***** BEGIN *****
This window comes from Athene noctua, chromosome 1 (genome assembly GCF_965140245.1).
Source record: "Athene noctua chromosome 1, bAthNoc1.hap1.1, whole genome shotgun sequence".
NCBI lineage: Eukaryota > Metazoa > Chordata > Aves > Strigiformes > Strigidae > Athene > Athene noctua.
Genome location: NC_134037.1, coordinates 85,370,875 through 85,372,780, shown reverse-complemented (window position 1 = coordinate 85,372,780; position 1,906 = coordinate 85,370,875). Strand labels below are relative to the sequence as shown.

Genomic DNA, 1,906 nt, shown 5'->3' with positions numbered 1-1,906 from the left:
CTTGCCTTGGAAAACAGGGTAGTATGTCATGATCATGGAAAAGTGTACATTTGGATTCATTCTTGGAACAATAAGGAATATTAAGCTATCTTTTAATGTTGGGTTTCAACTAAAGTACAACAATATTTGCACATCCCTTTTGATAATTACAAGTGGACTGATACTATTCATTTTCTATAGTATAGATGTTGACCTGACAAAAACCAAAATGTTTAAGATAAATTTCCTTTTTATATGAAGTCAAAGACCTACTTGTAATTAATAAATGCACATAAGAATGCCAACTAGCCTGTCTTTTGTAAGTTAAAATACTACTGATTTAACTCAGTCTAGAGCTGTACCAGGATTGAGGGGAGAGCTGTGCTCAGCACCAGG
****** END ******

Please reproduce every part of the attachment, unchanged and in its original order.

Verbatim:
This window comes from Athene noctua, chromosome 1 (genome assembly GCF_965140245.1).
Source record: "Athene noctua chromosome 1, bAthNoc1.hap1.1, whole genome shotgun sequence".
NCBI lineage: Eukaryota > Metazoa > Chordata > Aves > Strigiformes > Strigidae > Athene > Athene noctua.
Genome location: NC_134037.1, coordinates 85,370,875 through 85,372,780, shown reverse-complemented (window position 1 = coordinate 85,372,780; position 1,906 = coordinate 85,370,875). Strand labels below are relative to the sequence as shown.

Genomic DNA, 1,906 nt, shown 5'->3' with positions numbered 1-1,906 from the left:
CTTGCCTTGGAAAACAGGGTAGTATGTCATGATCATGGAAAAGTGTACATTTGGATTCATTCTTGGAACAATAAGGAATATTAAGCTATCTTTTAATGTTGGGTTTCAACTAAAGTACAACAATATTTGCACATCCCTTTTGATAATTACAAGTGGACTGATACTATTCATTTTCTATAGTATAGATGTTGACCTGACAAAAACCAAAATGTTTAAGATAAATTTCCTTTTTATATGAAGTCAAAGACCTACTTGTAATTAATAAATGCACATAAGAATGCCAACTAGCCTGTCTTTTGTAAGTTAAAATACTACTGATTTAACTCAGTCTAGAGCTGTACCAGGATTGAGGGGAGAGCTGTGCTCAGCACCAGG